Most of the coins were minted in Northumbria, then under Norse rule. Some are of English, Continental and Arabic origin, indicating the extensive trading and political links the Nordic peoples enjoyed at the time. Much of the other material is typically Irish or Hiberno-Norse in form and decoration.

As well as some puzzling Norse or Danish coins, the Hoard contains some 1,800 silver coins minted in memory of the St Eadmund, King of the East Angles, who was killed by the Danes in 870 AD, about 850 coins of King Alfred, and fifty of his son and successor, Edward the Elder. There were also just over a thousand coins of European origin, mostly Frankish from mints in Touraine, and a few from further east, including Kufic, or Arabic, and Byzantine coins.


There are various theories about the origin of the Cuerdale Hoard.

The main theory is that the hoard was buried by the men of Dublin after the Norse were expelled from Dublin in 902. It might however have been a war-chest ready to pay for a reconquest of Dublin. Either way, it was never reclaimed. Dublin was eventually reconquered by Sihtric (Sigtryggr) in 917.

Such a great weight of silver, almost forty kilos, was probably the collected wealth of many persons, rather than one individual. Silver formed the basis of currency in the Viking Age and it was often buried in times of unrest. The latest coins enable us to establish quite accurately when the Cuerdale hoard was buried.

In 1966 Mr M Banks (Numismatic Gazette, December 1966) suggested that the treasure may have been intended to support the English churches in the Danelaw, where they were in serious financial difficulties as a result of the Viking occupation. He also suggested that as so many of the coins were apparently minted in France, they were probably a contribution from Frankish churchmen to their less fortunate co religionists in beleaguered England. Quite how this squares with the undoubted Norse origin of most of the Hoard is hard to say.

Cuerdale and Brunanburh

The Hoard has no connection with the Battle of Brunanburh. However it might suggest a solution to often asked the question "Where was Brunanburh?". Cuerdale lies at the beginning of an overland route to Viking York. There appears to have been a ford to the north bank of the Ribble. The Ribble itself is a highway deep into the Pennines, and close to the ford is the course of a Roman Road from Preston to Ribchester and up into the Pennines. If this was a common route from Dublin to York, it might well be where Olaf's army came in 937, marching eastward into the mountains, and may suggest the theory long held in Blackburn that the battle took place by the banks of the River Brun, which runs from the hills to Blackburn.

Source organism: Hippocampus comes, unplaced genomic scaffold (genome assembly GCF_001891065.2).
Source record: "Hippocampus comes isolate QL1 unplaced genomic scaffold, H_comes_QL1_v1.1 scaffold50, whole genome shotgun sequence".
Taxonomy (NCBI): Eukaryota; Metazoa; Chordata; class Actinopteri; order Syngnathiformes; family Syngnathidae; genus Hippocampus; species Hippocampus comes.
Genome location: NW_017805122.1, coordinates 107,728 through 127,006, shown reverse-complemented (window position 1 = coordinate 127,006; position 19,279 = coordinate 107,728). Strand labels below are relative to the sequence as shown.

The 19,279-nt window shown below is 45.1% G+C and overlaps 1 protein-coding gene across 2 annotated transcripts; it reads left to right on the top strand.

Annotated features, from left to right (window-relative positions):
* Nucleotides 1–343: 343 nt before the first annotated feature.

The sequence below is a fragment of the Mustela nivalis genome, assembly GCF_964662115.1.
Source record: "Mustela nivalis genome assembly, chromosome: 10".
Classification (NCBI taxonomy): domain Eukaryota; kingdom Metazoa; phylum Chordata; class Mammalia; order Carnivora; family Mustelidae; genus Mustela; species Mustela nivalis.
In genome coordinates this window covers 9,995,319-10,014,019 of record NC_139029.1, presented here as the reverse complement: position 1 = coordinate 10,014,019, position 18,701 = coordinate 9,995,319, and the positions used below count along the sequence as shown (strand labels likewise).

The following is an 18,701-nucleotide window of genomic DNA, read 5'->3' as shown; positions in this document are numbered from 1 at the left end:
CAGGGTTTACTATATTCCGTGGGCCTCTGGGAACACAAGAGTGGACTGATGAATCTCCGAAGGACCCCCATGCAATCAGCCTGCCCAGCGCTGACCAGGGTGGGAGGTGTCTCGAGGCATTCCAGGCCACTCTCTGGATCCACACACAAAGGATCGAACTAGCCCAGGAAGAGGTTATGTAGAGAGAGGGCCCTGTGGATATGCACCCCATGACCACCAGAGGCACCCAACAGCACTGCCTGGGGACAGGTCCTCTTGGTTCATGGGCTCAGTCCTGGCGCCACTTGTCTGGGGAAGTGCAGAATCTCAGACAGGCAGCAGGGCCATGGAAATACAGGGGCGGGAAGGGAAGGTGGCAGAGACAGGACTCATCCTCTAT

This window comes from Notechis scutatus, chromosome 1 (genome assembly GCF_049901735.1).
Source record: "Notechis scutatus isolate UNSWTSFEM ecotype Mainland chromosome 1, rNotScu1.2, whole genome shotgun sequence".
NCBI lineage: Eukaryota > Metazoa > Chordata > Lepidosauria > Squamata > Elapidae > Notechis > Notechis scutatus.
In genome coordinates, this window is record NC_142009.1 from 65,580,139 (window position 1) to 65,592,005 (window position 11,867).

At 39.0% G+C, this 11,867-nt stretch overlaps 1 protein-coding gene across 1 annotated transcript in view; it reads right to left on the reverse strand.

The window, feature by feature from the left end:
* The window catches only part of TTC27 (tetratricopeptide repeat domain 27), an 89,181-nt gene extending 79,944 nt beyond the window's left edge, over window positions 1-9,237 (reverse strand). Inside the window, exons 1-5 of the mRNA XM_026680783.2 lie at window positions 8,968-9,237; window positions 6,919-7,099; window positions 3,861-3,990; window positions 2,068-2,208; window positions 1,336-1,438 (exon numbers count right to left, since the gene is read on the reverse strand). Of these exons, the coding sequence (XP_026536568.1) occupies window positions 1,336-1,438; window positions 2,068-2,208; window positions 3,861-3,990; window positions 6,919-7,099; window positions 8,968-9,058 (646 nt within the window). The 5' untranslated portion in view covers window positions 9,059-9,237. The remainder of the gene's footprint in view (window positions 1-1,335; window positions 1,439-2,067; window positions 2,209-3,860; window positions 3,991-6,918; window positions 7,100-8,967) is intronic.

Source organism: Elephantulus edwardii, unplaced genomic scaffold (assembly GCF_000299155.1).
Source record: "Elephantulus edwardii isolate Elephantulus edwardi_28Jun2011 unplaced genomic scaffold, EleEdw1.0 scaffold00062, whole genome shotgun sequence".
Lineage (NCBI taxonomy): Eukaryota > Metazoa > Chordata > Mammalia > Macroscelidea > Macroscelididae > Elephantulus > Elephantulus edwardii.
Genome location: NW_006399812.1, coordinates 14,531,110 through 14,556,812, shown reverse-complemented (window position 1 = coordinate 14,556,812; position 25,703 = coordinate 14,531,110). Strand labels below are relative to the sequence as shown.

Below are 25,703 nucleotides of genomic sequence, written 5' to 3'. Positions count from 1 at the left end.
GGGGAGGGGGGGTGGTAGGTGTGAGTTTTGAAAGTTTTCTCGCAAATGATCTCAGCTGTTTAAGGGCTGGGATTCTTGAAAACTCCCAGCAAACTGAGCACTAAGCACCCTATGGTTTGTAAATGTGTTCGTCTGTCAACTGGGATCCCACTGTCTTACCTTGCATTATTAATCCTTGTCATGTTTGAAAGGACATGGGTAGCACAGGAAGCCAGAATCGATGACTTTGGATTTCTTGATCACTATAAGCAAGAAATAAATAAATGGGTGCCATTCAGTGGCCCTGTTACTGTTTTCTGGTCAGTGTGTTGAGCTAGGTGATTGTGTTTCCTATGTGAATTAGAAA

From the earth to the museum

The hoard was found by workmen in the bank of the River Ribble in 1840. They immediately began to fill their pockets with the silver coins. On the arrival of the bailiff, they were ordered to empty their pockets, but he did allow them to keep one piece each.

The Hoard was declared "treasure trove" at an inquest, and its ownership thus vested in the Duchy of Lancaster. The Duchy gave it to the British Museum, where it remain.

There had long been a legend in the area about "the richest treasure in England", long thought to be a folk-myth.

Outside sites


  1. Victorian History of Lancashire v7 pp 301-303.
  2. Victorian History of Lancashire v7 pp 301-303.


  • E. Roesdahl and D.M. Wilson (eds), From Viking to Crusader: Scand, Nordic Council of Ministers, 22nd Council of Europe Exhibition (Sweden, 1992)
  • Richard Hobbs, Treasure: Finding our past (London, The British Museum Press, 2003)
  • J. Graham-Campbell, Viking artefacts: a select cat (London, The British Museum Press, 1980)
  • J. Graham-Campbell (ed.), Viking Treasures in the North, Selected papers from the Vikings of the Irish Sea Conference (National Museums and Galleries on Merseyside, 1992)